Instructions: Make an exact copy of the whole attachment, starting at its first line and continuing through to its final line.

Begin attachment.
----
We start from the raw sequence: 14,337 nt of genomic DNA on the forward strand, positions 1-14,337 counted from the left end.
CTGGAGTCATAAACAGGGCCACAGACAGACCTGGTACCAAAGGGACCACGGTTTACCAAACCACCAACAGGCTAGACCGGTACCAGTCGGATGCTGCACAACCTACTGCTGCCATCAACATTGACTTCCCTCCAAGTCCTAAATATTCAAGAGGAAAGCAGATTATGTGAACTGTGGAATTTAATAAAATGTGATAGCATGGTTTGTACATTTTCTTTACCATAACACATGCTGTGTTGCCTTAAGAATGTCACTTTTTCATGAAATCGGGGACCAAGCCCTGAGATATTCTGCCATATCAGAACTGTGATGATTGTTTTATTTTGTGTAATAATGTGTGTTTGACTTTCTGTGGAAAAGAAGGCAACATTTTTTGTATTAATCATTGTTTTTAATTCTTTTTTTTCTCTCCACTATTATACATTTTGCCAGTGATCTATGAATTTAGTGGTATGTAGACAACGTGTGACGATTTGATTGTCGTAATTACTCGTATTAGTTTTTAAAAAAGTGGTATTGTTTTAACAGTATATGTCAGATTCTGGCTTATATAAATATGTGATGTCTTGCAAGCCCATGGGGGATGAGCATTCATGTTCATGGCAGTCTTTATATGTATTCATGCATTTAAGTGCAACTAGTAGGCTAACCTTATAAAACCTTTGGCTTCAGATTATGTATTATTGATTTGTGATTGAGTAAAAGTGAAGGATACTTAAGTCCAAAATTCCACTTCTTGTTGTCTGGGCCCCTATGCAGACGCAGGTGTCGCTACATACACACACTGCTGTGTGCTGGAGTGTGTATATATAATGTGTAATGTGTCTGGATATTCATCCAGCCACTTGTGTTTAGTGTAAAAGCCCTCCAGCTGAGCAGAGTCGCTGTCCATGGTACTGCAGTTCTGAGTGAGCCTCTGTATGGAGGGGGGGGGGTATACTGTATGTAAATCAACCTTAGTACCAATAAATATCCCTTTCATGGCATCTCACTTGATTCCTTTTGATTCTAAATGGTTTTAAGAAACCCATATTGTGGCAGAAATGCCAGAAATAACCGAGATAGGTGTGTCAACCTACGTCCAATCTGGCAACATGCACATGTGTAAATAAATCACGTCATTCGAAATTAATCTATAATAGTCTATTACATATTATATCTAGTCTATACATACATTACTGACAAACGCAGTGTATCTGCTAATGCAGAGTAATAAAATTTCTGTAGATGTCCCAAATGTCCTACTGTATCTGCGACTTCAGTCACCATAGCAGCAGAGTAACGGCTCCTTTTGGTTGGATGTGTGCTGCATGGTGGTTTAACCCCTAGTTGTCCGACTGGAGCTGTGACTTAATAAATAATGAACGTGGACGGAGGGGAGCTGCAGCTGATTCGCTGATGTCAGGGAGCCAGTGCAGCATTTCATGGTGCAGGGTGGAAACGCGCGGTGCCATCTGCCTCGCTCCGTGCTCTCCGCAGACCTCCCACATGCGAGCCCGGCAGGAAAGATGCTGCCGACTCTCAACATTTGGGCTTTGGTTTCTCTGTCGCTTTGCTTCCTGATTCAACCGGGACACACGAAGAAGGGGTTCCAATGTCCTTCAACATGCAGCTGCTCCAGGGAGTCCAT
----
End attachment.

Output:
We start from the raw sequence: 14,337 nt of genomic DNA on the forward strand, positions 1-14,337 counted from the left end.
CTGGAGTCATAAACAGGGCCACAGACAGACCTGGTACCAAAGGGACCACGGTTTACCAAACCACCAACAGGCTAGACCGGTACCAGTCGGATGCTGCACAACCTACTGCTGCCATCAACATTGACTTCCCTCCAAGTCCTAAATATTCAAGAGGAAAGCAGATTATGTGAACTGTGGAATTTAATAAAATGTGATAGCATGGTTTGTACATTTTCTTTACCATAACACATGCTGTGTTGCCTTAAGAATGTCACTTTTTCATGAAATCGGGGACCAAGCCCTGAGATATTCTGCCATATCAGAACTGTGATGATTGTTTTATTTTGTGTAATAATGTGTGTTTGACTTTCTGTGGAAAAGAAGGCAACATTTTTTGTATTAATCATTGTTTTTAATTCTTTTTTTTCTCTCCACTATTATACATTTTGCCAGTGATCTATGAATTTAGTGGTATGTAGACAACGTGTGACGATTTGATTGTCGTAATTACTCGTATTAGTTTTTAAAAAAGTGGTATTGTTTTAACAGTATATGTCAGATTCTGGCTTATATAAATATGTGATGTCTTGCAAGCCCATGGGGGATGAGCATTCATGTTCATGGCAGTCTTTATATGTATTCATGCATTTAAGTGCAACTAGTAGGCTAACCTTATAAAACCTTTGGCTTCAGATTATGTATTATTGATTTGTGATTGAGTAAAAGTGAAGGATACTTAAGTCCAAAATTCCACTTCTTGTTGTCTGGGCCCCTATGCAGACGCAGGTGTCGCTACATACACACACTGCTGTGTGCTGGAGTGTGTATATATAATGTGTAATGTGTCTGGATATTCATCCAGCCACTTGTGTTTAGTGTAAAAGCCCTCCAGCTGAGCAGAGTCGCTGTCCATGGTACTGCAGTTCTGAGTGAGCCTCTGTATGGAGGGGGGGGGGTATACTGTATGTAAATCAACCTTAGTACCAATAAATATCCCTTTCATGGCATCTCACTTGATTCCTTTTGATTCTAAATGGTTTTAAGAAACCCATATTGTGGCAGAAATGCCAGAAATAACCGAGATAGGTGTGTCAACCTACGTCCAATCTGGCAACATGCACATGTGTAAATAAATCACGTCATTCGAAATTAATCTATAATAGTCTATTACATATTATATCTAGTCTATACATACATTACTGACAAACGCAGTGTATCTGCTAATGCAGAGTAATAAAATTTCTGTAGATGTCCCAAATGTCCTACTGTATCTGCGACTTCAGTCACCATAGCAGCAGAGTAACGGCTCCTTTTGGTTGGATGTGTGCTGCATGGTGGTTTAACCCCTAGTTGTCCGACTGGAGCTGTGACTTAATAAATAATGAACGTGGACGGAGGGGAGCTGCAGCTGATTCGCTGATGTCAGGGAGCCAGTGCAGCATTTCATGGTGCAGGGTGGAAACGCGCGGTGCCATCTGCCTCGCTCCGTGCTCTCCGCAGACCTCCCACATGCGAGCCCGGCAGGAAAGATGCTGCCGACTCTCAACATTTGGGCTTTGGTTTCTCTGTCGCTTTGCTTCCTGATTCAACCGGGACACACGAAGAAGGGGTTCCAATGTCCTTCAACATGCAGCTGCTCCAGGGAGTCCAT